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email saying to proofread

  1. TessSchlesinger profile image91
    TessSchlesingerposted 2 months ago

    Hi,

    I've never had an email from hubpages saying that a moderator suggested I proof read something, so I must be missing something here.

    http://hubpages.com/education/Does-Life-Have-a-Meaning

    I found three small typos. H instead of He. Massive instead of missive, and one other in a similar vein.

    What am I missing?

    1. DrMark1961 profile image91
      DrMark1961posted 2 months ago in reply to this

      We have some forty score years to live?

      1. TessSchlesinger profile image91
        TessSchlesingerposted 2 months ago in reply to this

        Yup. That is one. But i'venever had an email from hub pages before saying that I.must proof read before it is featured.



        Thanks for picking that up

    2. LongTimeMother profile image95
      LongTimeMotherposted 2 months ago in reply to this

      Here's a few more ...

      ... I wold not be in the place ...
      ... than the one’s I have presented here ...
      ... It works. And it works faster. ...

      Faster than what? Perhaps you just mean it works fast.

      1. TessSchlesinger profile image91
        TessSchlesingerposted 2 months ago in reply to this

        Truly obliged. I read it through over and over again and could not see them. My editor friend says no one can see their own typos because the brain sees what it thought it had written. :sad

        1. theraggededge profile image93
          theraggededgeposted 2 months ago in reply to this

          Tip: print it out and read aloud. Your brain has to focus on each word. It's a good way to pick up all those little sneakies.

          1. TessSchlesinger profile image91
            TessSchlesingerposted 2 months ago in reply to this

            Excellent idea. Will have to buy  printer. Haven't had one for a while, but excellent idea. Thanks.

    3. toptengamer profile image91
      toptengamerposted 2 months ago in reply to this

      Better yet just use the grammarly app. It'll point it out for you.

  2. psycheskinner profile image79
    psycheskinnerposted 2 months ago

    It looks good to me know, the only error I saw was:

    If I played with friends,she would say to me --missing space after comma

  3. EricDockett profile image95
    EricDockettposted 2 months ago

    Tess: You have a handful of non-English sentences in this Hub. Is it possible the message you received was auto-generated because of these sentences? Or does it appear to be from a specific person?

    1. TessSchlesinger profile image91
      TessSchlesingerposted 2 months ago in reply to this

      Aha! That's it! Yes, my native language is not English. My mother was Afrikaans and my father German, so we didn't really speak English at home.

      Thanks!

  4. DrMark1961 profile image91
    DrMark1961posted 2 months ago

    I noticed the same thing about the foreign words. There does not seem to be enough errors to justify a note about proof reading, so I figured this was some computer algorithm that caught a bunch of misspelled words (that is, not English--I think HP sees any words in our native language as not spelled correctly).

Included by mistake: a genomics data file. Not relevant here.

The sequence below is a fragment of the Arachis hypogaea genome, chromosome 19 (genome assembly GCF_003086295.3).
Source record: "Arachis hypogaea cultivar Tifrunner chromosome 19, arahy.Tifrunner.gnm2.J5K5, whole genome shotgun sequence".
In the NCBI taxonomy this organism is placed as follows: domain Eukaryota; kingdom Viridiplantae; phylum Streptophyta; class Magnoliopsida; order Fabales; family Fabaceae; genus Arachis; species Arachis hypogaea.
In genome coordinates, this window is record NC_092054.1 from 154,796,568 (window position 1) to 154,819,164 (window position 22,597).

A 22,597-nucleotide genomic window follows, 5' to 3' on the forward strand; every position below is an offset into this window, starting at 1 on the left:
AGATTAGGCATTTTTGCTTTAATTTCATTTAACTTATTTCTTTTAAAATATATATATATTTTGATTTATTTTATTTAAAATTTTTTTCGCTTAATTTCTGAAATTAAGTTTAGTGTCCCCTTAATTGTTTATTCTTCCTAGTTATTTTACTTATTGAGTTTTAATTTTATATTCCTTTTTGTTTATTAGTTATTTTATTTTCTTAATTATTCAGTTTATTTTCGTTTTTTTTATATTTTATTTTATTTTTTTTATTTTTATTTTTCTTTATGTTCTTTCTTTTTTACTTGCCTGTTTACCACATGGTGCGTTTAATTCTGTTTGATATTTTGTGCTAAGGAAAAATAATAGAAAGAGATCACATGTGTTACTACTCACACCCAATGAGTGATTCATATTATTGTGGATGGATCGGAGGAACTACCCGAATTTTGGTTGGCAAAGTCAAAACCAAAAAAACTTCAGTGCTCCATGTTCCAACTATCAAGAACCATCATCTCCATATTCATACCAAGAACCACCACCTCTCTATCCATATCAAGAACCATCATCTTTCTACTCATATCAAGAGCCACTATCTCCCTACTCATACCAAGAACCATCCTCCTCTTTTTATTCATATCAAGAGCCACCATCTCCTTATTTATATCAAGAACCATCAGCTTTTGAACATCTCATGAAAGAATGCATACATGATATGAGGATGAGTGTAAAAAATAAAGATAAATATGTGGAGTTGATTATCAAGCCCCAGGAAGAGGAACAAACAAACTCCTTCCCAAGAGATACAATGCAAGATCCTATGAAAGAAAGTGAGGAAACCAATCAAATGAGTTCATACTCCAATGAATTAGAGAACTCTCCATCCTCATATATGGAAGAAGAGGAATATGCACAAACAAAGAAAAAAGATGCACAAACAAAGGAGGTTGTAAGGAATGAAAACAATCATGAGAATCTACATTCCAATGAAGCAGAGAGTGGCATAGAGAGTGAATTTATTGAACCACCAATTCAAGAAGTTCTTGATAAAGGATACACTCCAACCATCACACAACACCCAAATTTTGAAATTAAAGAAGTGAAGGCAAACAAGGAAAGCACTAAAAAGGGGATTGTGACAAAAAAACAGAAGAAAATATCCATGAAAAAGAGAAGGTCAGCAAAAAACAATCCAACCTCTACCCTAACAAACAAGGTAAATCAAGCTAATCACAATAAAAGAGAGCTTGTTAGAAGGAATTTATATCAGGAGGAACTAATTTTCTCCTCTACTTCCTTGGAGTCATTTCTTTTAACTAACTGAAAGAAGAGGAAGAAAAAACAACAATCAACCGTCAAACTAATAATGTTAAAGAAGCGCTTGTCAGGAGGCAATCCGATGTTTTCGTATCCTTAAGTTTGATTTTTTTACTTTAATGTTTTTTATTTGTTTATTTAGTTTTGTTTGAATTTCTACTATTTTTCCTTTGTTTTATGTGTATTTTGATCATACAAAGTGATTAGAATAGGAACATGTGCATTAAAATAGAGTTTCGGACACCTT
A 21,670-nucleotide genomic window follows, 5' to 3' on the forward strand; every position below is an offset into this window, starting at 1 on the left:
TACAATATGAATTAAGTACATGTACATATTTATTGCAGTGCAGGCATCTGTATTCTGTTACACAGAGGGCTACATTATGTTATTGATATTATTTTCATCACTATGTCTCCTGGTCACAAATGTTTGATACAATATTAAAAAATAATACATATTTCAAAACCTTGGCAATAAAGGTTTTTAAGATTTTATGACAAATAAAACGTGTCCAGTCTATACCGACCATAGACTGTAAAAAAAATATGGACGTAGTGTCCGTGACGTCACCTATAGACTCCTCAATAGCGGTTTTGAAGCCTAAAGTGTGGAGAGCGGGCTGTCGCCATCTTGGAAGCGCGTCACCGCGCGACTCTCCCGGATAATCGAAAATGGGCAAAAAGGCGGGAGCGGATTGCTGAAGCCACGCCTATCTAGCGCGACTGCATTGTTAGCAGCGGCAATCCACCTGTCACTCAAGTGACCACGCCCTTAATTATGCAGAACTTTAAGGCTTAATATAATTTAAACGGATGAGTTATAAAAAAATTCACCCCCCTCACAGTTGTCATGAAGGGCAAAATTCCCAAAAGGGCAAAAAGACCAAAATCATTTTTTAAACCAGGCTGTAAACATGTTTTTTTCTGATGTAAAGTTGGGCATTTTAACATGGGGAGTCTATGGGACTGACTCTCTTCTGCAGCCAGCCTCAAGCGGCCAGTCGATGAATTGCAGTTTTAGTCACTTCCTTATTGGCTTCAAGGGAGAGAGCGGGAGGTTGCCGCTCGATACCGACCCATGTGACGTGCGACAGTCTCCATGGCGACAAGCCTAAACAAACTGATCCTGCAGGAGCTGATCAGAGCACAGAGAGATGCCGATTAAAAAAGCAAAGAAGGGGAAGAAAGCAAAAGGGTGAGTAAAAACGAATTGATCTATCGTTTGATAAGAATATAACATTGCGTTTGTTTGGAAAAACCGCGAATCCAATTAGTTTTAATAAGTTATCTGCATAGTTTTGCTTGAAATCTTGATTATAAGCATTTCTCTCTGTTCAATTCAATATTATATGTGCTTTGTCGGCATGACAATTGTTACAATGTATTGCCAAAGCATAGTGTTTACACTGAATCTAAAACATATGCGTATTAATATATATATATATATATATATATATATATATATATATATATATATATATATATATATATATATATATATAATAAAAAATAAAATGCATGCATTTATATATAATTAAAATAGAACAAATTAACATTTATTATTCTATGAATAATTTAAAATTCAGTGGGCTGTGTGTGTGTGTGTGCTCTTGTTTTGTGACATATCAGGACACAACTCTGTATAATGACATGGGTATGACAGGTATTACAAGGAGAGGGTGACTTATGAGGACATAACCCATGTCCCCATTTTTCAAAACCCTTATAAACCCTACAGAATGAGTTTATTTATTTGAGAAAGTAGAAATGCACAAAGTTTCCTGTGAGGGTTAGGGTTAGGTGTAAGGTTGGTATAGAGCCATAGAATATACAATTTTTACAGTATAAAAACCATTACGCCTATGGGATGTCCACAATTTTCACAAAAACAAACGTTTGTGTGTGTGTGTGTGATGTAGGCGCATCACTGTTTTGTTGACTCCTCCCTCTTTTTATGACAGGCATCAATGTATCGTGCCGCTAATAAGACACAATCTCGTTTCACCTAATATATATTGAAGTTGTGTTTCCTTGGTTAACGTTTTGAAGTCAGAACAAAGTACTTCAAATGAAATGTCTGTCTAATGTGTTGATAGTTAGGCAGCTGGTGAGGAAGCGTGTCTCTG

You might feel differently on this subject, but I do not think that foreign words add anything to the value of an article. An English speaker is usually going to skim over them anyway, so unless it is a phrase that is well known I just translate it to English.

    1. TessSchlesinger profile image91
      TessSchlesingerposted 2 months ago in reply to this

      Thank you. That was probably it! smile Didn't occur to me. Sometimes when I think back, I'm still more familiar with a childhood language and somehow the translation doesn't mean the same thing. Now fixed up. smile

      1. Marisa Wright profile image94
        Marisa Wrightposted 2 months ago in reply to this

        It shouldn't be necessary to remove a foreign phrase - did you put it in quotation marks or in italics?  Perhaps they just didn't realise it was a foreign quote.  It seems a shame not to quote it in the original as well as giving its meaning.

        1. TessSchlesinger profile image91
          TessSchlesingerposted 2 months ago in reply to this

          Marissa, there are more than 1800 words in that hub, and there were a total of 5 or 6 typos in it. Plus two foreign sentences. Yes, they were in inverted commas because I was quoting direct speech. Two of those typos were in the opening paragraph.

          I just got an email from Hubpages saying that my hub wasn't features because there were spelling and grammatical errors. That simply isn't true. I speak the Queen's English and have outstanding grammar. And I don't make spelling mistakes. Because I type at 100 wpm, I occasionally make typos.

          Unhappily, I am seldom able to see my own typos.

          As the email said that it was a moderator who decided not to feature my piece, I have to take that at face value. So either it was one of the new moderators who saw the first two typos and decided the entire piece must be full of them, or it was the foreign language sentences, or someone just didn't like what I wrote. It wouldn't be the first time I was picked on for my atheist outlook.

          Anyway, it has now been featured, and who knows what actually happened. I did remove the two foreign sentences, and thanks to everybody here, I corrected the typos.